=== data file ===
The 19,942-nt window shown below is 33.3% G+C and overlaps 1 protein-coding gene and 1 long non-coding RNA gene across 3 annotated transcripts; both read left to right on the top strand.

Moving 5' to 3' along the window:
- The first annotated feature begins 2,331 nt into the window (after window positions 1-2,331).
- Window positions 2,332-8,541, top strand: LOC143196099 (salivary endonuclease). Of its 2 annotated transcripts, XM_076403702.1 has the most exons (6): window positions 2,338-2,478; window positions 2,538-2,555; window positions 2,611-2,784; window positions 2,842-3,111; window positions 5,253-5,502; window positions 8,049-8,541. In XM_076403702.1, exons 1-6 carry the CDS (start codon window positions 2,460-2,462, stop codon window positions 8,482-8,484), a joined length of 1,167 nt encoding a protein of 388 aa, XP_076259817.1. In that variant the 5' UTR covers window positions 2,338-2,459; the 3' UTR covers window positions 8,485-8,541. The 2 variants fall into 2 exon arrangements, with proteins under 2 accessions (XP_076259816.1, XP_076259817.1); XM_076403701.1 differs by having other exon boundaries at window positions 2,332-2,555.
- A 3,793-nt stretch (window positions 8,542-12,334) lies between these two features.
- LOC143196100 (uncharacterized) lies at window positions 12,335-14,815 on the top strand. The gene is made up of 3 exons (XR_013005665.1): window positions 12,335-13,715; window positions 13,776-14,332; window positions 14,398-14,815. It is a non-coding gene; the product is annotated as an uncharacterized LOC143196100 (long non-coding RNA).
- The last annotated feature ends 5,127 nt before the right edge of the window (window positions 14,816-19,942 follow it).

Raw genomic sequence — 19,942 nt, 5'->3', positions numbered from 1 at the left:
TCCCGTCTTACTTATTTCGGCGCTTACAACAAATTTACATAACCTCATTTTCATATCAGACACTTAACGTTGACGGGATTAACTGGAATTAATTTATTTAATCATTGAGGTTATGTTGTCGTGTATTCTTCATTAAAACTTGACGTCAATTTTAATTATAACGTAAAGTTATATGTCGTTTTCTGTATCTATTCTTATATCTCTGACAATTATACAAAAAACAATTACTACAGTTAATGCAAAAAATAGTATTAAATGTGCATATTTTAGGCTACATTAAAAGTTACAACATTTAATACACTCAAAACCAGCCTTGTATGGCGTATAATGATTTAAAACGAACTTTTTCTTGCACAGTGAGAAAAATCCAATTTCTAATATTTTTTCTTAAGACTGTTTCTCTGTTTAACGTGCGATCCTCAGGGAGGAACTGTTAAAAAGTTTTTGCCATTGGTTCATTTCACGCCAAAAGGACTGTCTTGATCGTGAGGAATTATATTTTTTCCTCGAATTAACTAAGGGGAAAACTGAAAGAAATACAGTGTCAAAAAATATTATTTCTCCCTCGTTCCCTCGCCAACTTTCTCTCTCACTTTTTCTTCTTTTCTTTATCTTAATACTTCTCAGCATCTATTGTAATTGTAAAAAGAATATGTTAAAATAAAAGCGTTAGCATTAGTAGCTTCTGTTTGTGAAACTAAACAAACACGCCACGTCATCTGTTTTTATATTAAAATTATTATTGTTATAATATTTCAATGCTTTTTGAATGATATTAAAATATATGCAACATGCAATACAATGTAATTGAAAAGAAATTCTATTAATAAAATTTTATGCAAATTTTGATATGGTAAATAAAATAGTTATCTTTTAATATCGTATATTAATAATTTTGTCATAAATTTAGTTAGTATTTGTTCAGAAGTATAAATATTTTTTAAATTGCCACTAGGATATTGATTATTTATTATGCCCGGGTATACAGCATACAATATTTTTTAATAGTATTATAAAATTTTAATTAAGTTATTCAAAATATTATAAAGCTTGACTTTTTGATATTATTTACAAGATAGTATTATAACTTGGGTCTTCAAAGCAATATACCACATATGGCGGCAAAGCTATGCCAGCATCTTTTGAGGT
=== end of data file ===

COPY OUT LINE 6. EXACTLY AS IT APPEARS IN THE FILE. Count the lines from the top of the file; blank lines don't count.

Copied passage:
- LOC143196100 (uncharacterized) lies at window positions 12,335-14,815 on the top strand. The gene is made up of 3 exons (XR_013005665.1): window positions 12,335-13,715; window positions 13,776-14,332; window positions 14,398-14,815. It is a non-coding gene; the product is annotated as an uncharacterized LOC143196100 (long non-coding RNA).